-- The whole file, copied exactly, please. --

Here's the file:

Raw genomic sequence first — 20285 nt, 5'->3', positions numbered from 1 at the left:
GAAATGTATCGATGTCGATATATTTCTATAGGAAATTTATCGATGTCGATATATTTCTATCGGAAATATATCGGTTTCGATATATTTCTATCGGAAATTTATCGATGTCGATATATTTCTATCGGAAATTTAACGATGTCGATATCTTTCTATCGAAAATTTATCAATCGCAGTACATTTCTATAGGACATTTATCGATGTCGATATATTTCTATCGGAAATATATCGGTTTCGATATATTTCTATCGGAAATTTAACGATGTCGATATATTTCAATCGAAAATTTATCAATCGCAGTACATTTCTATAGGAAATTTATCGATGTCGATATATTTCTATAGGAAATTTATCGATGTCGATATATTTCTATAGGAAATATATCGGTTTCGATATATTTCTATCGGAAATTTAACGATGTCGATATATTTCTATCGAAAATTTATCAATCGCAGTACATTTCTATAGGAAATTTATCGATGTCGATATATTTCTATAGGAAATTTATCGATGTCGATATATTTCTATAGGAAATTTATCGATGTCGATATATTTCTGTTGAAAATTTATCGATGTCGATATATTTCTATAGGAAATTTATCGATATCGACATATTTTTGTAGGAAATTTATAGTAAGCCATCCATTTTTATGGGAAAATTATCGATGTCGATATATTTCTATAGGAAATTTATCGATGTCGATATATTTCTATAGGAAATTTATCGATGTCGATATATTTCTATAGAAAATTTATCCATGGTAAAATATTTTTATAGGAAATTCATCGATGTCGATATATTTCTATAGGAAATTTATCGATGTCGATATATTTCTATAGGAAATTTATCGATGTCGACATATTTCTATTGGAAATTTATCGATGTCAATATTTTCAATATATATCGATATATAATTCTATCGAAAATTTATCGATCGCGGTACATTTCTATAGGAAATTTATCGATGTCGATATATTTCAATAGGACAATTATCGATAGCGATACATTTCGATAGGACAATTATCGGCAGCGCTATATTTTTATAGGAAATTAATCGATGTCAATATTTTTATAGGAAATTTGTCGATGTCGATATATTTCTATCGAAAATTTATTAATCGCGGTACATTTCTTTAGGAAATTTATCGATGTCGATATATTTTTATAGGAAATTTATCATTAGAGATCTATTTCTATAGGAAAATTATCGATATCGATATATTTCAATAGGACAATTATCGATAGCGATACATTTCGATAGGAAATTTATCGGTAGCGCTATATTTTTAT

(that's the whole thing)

Raw genomic sequence first — 20285 nt, 5'->3', positions numbered from 1 at the left:
GAAATGTATCGATGTCGATATATTTCTATAGGAAATTTATCGATGTCGATATATTTCTATCGGAAATATATCGGTTTCGATATATTTCTATCGGAAATTTATCGATGTCGATATATTTCTATCGGAAATTTAACGATGTCGATATCTTTCTATCGAAAATTTATCAATCGCAGTACATTTCTATAGGACATTTATCGATGTCGATATATTTCTATCGGAAATATATCGGTTTCGATATATTTCTATCGGAAATTTAACGATGTCGATATATTTCAATCGAAAATTTATCAATCGCAGTACATTTCTATAGGAAATTTATCGATGTCGATATATTTCTATAGGAAATTTATCGATGTCGATATATTTCTATAGGAAATATATCGGTTTCGATATATTTCTATCGGAAATTTAACGATGTCGATATATTTCTATCGAAAATTTATCAATCGCAGTACATTTCTATAGGAAATTTATCGATGTCGATATATTTCTATAGGAAATTTATCGATGTCGATATATTTCTATAGGAAATTTATCGATGTCGATATATTTCTGTTGAAAATTTATCGATGTCGATATATTTCTATAGGAAATTTATCGATATCGACATATTTTTGTAGGAAATTTATAGTAAGCCATCCATTTTTATGGGAAAATTATCGATGTCGATATATTTCTATAGGAAATTTATCGATGTCGATATATTTCTATAGGAAATTTATCGATGTCGATATATTTCTATAGAAAATTTATCCATGGTAAAATATTTTTATAGGAAATTCATCGATGTCGATATATTTCTATAGGAAATTTATCGATGTCGATATATTTCTATAGGAAATTTATCGATGTCGACATATTTCTATTGGAAATTTATCGATGTCAATATTTTCAATATATATCGATATATAATTCTATCGAAAATTTATCGATCGCGGTACATTTCTATAGGAAATTTATCGATGTCGATATATTTCAATAGGACAATTATCGATAGCGATACATTTCGATAGGACAATTATCGGCAGCGCTATATTTTTATAGGAAATTAATCGATGTCAATATTTTTATAGGAAATTTGTCGATGTCGATATATTTCTATCGAAAATTTATTAATCGCGGTACATTTCTTTAGGAAATTTATCGATGTCGATATATTTTTATAGGAAATTTATCATTAGAGATCTATTTCTATAGGAAAATTATCGATATCGATATATTTCAATAGGACAATTATCGATAGCGATACATTTCGATAGGAAATTTATCGGTAGCGCTATATTTTTAT